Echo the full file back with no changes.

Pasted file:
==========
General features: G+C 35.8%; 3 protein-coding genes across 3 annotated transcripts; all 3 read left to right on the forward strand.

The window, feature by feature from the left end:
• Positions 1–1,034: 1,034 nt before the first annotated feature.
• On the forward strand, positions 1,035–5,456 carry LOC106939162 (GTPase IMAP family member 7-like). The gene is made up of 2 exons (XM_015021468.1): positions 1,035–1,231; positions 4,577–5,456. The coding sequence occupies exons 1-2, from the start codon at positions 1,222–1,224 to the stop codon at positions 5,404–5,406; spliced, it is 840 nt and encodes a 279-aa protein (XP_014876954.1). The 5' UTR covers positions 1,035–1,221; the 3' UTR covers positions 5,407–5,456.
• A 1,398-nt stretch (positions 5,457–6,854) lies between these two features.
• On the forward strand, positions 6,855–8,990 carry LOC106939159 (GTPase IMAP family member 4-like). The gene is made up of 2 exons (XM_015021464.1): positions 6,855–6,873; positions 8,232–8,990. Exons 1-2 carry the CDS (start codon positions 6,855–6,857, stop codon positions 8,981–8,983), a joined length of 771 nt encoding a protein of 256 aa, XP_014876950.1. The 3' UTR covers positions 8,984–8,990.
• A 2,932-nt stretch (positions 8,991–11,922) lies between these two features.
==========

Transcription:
General features: G+C 35.8%; 3 protein-coding genes across 3 annotated transcripts; all 3 read left to right on the forward strand.

The window, feature by feature from the left end:
• Positions 1–1,034: 1,034 nt before the first annotated feature.
• On the forward strand, positions 1,035–5,456 carry LOC106939162 (GTPase IMAP family member 7-like). The gene is made up of 2 exons (XM_015021468.1): positions 1,035–1,231; positions 4,577–5,456. The coding sequence occupies exons 1-2, from the start codon at positions 1,222–1,224 to the stop codon at positions 5,404–5,406; spliced, it is 840 nt and encodes a 279-aa protein (XP_014876954.1). The 5' UTR covers positions 1,035–1,221; the 3' UTR covers positions 5,407–5,456.
• A 1,398-nt stretch (positions 5,457–6,854) lies between these two features.
• On the forward strand, positions 6,855–8,990 carry LOC106939159 (GTPase IMAP family member 4-like). The gene is made up of 2 exons (XM_015021464.1): positions 6,855–6,873; positions 8,232–8,990. Exons 1-2 carry the CDS (start codon positions 6,855–6,857, stop codon positions 8,981–8,983), a joined length of 771 nt encoding a protein of 256 aa, XP_014876950.1. The 3' UTR covers positions 8,984–8,990.
• A 2,932-nt stretch (positions 8,991–11,922) lies between these two features.